STOP INTERACTING WITH SERVICE DOGS
The general public rarely has the opportunity to interact with service dogs. There are thousands of service dogs working throughout the United States. Most people don’t know how to interact with them. I’m going to explain why Crush and I need space in public. In addition, I will talk about why in general you shouldn’t interact with service dogs when they are working.
Crush is with me in public to do a job. He is my lifeline. When my blood pressure or heart rate gets too low, he alerts me. When I’m starting to itch the precursor to a life-threatening allergy attack, he alerts me. His job in public to help me get around. His harness gives me stability. He also retrieves things for me that would otherwise cause my blood pressure to drop. He is not there to look cute (although he does) and play with you. Crush has made my life a million times easier but when you distract him, you’re putting my safety at risk. Let me explain why.
Crush is not in public to get attention. He is there to do his job. When you stare at him, getting his attention or start talking to him he no longer is in “work mode.” As well trained as he is, Crush is still a dog and loves to make friends. When he isn’t ready to work he stops paying attention to my needs, what he’s there to do. I could be itching for five to ten minutes before he realizes. He could pull me over in an attempt to get closer to you to soak up all your love and attention. It is this simple, when you interact and distract Crush you put my life at risk. You are not the exception to the rule, you need to stop interacting with service dogs.
Now let me make a distinction, I am happy to talk about Crush. I don’t mind questions about Crush, if the individual is speaking with me and not my service dog that is okay. That being said, it is considered rude to ask what someone’s disability is. My medical history is not your business.
Crush and I recently had an incident at Mayo Clinic. After coming out of a procedure, Crush and I turned a corner and a fellow service dog started barking at Crush. It was pulling on their owner who was in a wheelchair. I don’t know what level of training this dog had or if it was an isolated incident but I chose to report it. I hope this dog was in training but it’s not legal to have a dog in the building if it’s not under the control of the handler. This dog seemed to be aggressive and posed a risk to Crush. Crush being the mellow and well-trained dog he is, couldn’t have cared less. One quick glance and he was ready to move on. Mayo’s response was less than encouraging. After speaking about this incident they offered little help in what I should do in the future.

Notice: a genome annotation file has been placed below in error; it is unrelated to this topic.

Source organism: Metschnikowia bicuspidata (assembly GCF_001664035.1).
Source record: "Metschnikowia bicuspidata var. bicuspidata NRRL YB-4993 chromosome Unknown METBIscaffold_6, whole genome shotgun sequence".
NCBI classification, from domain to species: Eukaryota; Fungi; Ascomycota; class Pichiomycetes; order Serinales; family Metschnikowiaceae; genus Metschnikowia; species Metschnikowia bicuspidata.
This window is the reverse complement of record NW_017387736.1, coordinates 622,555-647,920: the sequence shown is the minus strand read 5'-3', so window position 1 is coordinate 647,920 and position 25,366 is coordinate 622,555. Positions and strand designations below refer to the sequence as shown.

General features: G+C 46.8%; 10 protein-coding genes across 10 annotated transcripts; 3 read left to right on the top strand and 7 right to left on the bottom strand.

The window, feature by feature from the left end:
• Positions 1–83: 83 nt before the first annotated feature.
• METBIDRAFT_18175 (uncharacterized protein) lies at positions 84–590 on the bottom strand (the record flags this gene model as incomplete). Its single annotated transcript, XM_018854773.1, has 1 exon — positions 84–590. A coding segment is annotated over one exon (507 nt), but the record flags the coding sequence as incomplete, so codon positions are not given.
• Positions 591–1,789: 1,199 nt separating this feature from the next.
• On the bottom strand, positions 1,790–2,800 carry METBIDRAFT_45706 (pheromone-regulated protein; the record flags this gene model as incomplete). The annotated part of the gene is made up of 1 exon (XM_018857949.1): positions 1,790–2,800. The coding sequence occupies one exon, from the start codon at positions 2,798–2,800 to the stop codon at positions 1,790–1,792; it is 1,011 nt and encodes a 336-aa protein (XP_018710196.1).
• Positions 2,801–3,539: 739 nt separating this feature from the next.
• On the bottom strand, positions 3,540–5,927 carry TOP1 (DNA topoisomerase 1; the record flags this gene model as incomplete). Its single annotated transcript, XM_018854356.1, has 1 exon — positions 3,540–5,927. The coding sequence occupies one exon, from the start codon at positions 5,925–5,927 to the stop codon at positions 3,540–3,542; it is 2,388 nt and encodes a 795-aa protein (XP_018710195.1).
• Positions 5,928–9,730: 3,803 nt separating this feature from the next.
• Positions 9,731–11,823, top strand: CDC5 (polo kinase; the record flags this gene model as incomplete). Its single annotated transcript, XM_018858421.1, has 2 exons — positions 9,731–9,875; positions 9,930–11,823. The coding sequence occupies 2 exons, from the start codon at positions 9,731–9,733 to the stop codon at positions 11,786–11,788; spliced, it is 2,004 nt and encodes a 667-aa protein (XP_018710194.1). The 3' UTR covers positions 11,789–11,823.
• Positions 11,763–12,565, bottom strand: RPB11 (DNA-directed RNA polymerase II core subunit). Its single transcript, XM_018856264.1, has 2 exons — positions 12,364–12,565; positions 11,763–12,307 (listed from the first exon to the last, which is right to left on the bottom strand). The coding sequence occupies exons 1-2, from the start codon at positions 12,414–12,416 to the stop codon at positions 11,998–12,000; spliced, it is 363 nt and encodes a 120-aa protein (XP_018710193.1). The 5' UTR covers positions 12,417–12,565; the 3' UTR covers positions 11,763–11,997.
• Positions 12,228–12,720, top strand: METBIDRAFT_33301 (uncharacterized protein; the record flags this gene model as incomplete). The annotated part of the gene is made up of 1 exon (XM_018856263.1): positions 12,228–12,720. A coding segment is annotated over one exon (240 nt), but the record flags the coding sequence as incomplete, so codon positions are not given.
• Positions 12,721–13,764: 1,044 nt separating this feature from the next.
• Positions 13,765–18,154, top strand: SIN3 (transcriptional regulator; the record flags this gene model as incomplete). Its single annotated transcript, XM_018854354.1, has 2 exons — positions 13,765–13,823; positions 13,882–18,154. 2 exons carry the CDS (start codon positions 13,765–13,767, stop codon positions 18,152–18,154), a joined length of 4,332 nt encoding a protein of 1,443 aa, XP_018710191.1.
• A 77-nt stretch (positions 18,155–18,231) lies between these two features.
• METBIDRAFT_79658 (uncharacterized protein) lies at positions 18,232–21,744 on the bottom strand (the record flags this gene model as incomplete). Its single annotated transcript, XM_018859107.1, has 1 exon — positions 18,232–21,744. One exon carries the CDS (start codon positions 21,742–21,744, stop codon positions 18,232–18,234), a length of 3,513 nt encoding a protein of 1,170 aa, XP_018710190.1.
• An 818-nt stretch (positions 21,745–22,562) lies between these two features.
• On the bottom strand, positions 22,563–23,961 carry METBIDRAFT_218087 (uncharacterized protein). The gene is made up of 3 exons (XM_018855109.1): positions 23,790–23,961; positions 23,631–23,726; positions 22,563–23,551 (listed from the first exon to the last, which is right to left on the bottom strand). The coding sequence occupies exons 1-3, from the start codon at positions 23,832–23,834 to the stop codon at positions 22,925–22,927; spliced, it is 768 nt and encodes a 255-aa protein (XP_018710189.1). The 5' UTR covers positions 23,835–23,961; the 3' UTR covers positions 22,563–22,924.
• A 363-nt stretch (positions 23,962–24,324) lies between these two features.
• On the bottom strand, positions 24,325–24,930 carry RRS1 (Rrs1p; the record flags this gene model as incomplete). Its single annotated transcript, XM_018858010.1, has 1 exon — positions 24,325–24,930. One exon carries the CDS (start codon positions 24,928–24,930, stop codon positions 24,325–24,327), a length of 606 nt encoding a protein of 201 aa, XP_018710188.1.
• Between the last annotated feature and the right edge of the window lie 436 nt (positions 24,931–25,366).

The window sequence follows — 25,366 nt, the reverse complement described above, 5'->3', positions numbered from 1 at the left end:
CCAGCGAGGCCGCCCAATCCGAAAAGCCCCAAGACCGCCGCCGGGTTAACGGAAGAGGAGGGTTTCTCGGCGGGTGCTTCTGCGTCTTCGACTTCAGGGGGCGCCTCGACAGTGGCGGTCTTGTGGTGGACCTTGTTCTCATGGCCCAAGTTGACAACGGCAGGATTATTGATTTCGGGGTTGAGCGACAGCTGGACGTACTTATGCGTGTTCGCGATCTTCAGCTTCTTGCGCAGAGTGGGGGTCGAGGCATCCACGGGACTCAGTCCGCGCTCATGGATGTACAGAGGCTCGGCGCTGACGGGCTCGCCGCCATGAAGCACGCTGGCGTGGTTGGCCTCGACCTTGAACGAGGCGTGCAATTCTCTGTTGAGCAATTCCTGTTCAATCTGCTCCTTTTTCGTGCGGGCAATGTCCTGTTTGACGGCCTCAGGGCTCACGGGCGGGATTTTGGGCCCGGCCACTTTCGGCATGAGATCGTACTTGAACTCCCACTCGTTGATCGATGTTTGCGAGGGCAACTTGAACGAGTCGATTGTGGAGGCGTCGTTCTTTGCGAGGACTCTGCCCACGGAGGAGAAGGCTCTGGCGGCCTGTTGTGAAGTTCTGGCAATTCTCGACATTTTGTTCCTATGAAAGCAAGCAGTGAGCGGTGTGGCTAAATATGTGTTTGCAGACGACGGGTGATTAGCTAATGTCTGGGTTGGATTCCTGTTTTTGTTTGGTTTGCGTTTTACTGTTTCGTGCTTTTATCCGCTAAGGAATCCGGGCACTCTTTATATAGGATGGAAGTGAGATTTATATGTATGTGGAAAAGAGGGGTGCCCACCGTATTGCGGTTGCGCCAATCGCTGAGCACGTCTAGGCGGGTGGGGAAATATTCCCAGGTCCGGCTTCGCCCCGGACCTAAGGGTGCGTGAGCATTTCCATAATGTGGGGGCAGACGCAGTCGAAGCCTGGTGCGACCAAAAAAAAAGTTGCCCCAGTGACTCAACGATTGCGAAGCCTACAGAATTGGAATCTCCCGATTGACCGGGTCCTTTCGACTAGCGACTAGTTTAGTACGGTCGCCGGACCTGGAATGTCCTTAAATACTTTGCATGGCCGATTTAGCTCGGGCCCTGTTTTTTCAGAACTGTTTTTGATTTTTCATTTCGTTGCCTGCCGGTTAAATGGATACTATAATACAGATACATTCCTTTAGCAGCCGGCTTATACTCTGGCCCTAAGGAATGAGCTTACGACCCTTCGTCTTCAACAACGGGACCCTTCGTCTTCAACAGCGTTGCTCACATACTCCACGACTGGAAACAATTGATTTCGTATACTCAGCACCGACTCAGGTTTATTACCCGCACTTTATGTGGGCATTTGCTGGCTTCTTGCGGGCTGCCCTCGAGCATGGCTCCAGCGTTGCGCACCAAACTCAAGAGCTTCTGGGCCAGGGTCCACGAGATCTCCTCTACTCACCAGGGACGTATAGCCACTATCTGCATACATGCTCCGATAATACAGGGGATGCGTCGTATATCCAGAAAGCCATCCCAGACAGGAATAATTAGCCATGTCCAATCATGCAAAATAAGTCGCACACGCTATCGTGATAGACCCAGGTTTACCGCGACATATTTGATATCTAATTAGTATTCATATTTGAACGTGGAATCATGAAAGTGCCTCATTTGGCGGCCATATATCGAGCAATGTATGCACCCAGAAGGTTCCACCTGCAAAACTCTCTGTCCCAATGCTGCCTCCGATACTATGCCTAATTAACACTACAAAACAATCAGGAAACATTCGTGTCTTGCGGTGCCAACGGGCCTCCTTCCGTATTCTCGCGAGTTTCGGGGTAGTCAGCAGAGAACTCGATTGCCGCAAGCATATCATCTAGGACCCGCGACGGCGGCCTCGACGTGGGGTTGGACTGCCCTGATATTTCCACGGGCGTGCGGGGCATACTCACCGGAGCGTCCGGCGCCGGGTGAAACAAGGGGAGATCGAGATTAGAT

I spoke with them about their staff interacting with Crush, as well. They suggested I should use those moments to educate staff. They said I should tell them what they were doing is wrong and why. This is crazy for a lot of reasons. Mayo Clinic is a world-renowned medical facility. They treat patients from all over the world with rare diseases. On an average day, Crush and I see at least one other service dog team in the short period while we’re there. The most I’ve seen is four other teams in a day. Mayo Clinic in Rochester is huge. These are only the dogs I see when I’m there. I know from the organization that trained Crush that there are hundreds more. Mayo has policies about service dogs but doesn’t often address them with staff. Doctors, nurses, technicians, and secretaries often have no clue how to treat a service dog.
When I’m at Mayo, I’m seeking medical treatment. There are days when I’m not feeling well. There are days I get bad news. There are days when I would rather be anywhere else. I don’t want to expel my energy to treat their staff. It’s not that I don’t want to, more so I don’t have the energy. If I’m waiting to hear about surgery, I don’t want to have a conversation about how inappropriate it is that they tried to pet my dog. That infuriates me. You are asking me to have a difficult conversation about how and why that’s socially incorrect. If this were Target I’d be happy to speak with people about these situations but this is vastly different.
In summary, Don’t interact with service dogs. They are there to do a job. If you distract them from doing that job, you are putting the safety of the handler at risk. If you are going to be in a facility that you come across service dogs often, please listen and respect the rules.